Katharine Round, documentary filmmaker and producer, reflects on her fascination with how we interpret consciousness and what she discovered from devising Escape to Reality, our film installation shown at FutureFest this summer.

I’ve been fascinated by the mind since I was a child, sitting in the corner of my bedroom devouring the complex characters in the books and films that made up my world. As I grew older I realised that those around me were just as complex and fascinating as any piece of literature, and so began a lifelong obsession with documenting the human condition and the myriad, messy ways we all make sense of the world and our place in it.

As I was transported into different lives, observing and capturing the stories of people from all walks of life, one overriding thought stayed with me; we all create our truths, and it is the subjective truths – the stories we tell ourselves – that determine our behaviour. I became interested in how we create and generate our reality.

In 2008, driven by this obsession with neuroscience, psychology and film, I began developing ideas for cinematically recreating how different brains perceive the world in a series of altered states. I was fascinated by how consciousness exists on a spectrum, and how our brains and memories process the world around us to create narratives about ourselves and the world.

I came on board to develop Escape to Reality as a film and sound installation, in collaboration with the composer Jamie Perera and leading neuroscientist Anil Seth. The aim of the installation was to explore Anil’s research on how the brain generates its own reality, to question whether reality might be a hallucination.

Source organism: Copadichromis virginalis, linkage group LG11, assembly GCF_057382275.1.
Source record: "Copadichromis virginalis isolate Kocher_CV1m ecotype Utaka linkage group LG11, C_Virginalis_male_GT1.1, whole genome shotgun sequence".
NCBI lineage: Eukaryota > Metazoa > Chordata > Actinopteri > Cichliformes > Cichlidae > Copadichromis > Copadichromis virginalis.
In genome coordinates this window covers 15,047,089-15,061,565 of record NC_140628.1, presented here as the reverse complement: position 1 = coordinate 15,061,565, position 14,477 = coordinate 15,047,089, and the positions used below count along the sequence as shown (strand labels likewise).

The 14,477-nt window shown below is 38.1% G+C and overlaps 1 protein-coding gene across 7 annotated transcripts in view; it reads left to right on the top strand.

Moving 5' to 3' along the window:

We based the film around two people’s accounts of their feelings and sensations from undertaking the same activity. We didn’t reveal their altered states until the end of the film. These were genuine accounts, not acted or scripted in any way. When I met with the film’s subjects to record their experiences, I focused on re-creating their sensory processes from being ‘in the moment’. This produced an immediate, intimate narration so that as a viewer we can hear their internal voice.

Jamie and I then worked on how an identical event would be perceived by the brains of our two narrators, how image, sound, motion, colour, space and time would be processed and perceived in each worldview. Our aim was to make the audience feel differently about the same scenario, to perceive it literally through the eyes of our two protagonists.

It was fascinating to observe the audience’s responses, and the different feelings that were generated, as they engaged in a guessing game in their own minds to make sense of what they were experiencing. This highlighted a greater truth with the experiment, that there is no such thing as a ‘normal’ state of consciousness, and that we all interpret and create our realities at all times, with our unique brain makeup, memories and context.  Our past experiences and memories create an internal narrative, through which we make sense of what we perceive. The reality doesn’t change but how we process it is unique to us, and it is this that creates the truth of the world that we perceive. Which lead me to concluding that all of our brains, whether ‘altered’ or not, are hallucinating all of the time.